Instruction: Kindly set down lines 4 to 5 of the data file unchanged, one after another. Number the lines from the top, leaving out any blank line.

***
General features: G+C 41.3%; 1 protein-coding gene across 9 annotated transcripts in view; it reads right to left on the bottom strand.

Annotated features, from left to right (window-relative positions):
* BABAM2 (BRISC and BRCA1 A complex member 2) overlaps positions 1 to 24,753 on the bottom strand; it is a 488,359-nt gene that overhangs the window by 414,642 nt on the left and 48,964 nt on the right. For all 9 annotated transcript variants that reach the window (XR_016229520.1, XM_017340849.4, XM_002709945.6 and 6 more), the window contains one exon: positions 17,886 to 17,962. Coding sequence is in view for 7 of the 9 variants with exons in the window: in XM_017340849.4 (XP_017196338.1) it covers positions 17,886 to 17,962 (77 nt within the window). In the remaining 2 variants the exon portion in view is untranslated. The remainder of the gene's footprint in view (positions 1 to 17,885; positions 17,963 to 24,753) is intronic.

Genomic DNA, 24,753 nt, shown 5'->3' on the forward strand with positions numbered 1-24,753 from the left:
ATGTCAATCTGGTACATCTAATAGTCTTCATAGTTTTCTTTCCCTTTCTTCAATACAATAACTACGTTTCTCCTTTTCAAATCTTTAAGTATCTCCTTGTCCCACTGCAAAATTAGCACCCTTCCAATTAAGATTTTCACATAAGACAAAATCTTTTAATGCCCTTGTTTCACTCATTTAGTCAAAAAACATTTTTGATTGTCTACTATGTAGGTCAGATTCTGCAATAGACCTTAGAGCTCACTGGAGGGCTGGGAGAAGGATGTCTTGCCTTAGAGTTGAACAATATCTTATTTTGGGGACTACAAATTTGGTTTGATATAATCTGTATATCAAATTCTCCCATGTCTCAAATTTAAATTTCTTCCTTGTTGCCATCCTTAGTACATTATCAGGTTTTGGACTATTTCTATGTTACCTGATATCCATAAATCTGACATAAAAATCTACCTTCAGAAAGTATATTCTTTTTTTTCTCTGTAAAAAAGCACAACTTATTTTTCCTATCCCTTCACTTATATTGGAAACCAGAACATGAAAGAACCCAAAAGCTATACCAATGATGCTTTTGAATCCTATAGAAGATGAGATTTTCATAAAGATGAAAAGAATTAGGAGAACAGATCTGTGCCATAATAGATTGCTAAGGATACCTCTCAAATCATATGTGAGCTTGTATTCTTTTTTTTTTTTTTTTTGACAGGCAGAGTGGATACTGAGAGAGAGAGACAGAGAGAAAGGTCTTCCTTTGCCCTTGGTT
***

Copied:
Genomic DNA, 24,753 nt, shown 5'->3' on the forward strand with positions numbered 1-24,753 from the left:
ATGTCAATCTGGTACATCTAATAGTCTTCATAGTTTTCTTTCCCTTTCTTCAATACAATAACTACGTTTCTCCTTTTCAAATCTTTAAGTATCTCCTTGTCCCACTGCAAAATTAGCACCCTTCCAATTAAGATTTTCACATAAGACAAAATCTTTTAATGCCCTTGTTTCACTCATTTAGTCAAAAAACATTTTTGATTGTCTACTATGTAGGTCAGATTCTGCAATAGACCTTAGAGCTCACTGGAGGGCTGGGAGAAGGATGTCTTGCCTTAGAGTTGAACAATATCTTATTTTGGGGACTACAAATTTGGTTTGATATAATCTGTATATCAAATTCTCCCATGTCTCAAATTTAAATTTCTTCCTTGTTGCCATCCTTAGTACATTATCAGGTTTTGGACTATTTCTATGTTACCTGATATCCATAAATCTGACATAAAAATCTACCTTCAGAAAGTATATTCTTTTTTTTCTCTGTAAAAAAGCACAACTTATTTTTCCTATCCCTTCACTTATATTGGAAACCAGAACATGAAAGAACCCAAAAGCTATACCAATGATGCTTTTGAATCCTATAGAAGATGAGATTTTCATAAAGATGAAAAGAATTAGGAGAACAGATCTGTGCCATAATAGATTGCTAAGGATACCTCTCAAATCATATGTGAGCTTGTATTCTTTTTTTTTTTTTTTTTGACAGGCAGAGTGGATACTGAGAGAGAGAGACAGAGAGAAAGGTCTTCCTTTGCCCTTGGTT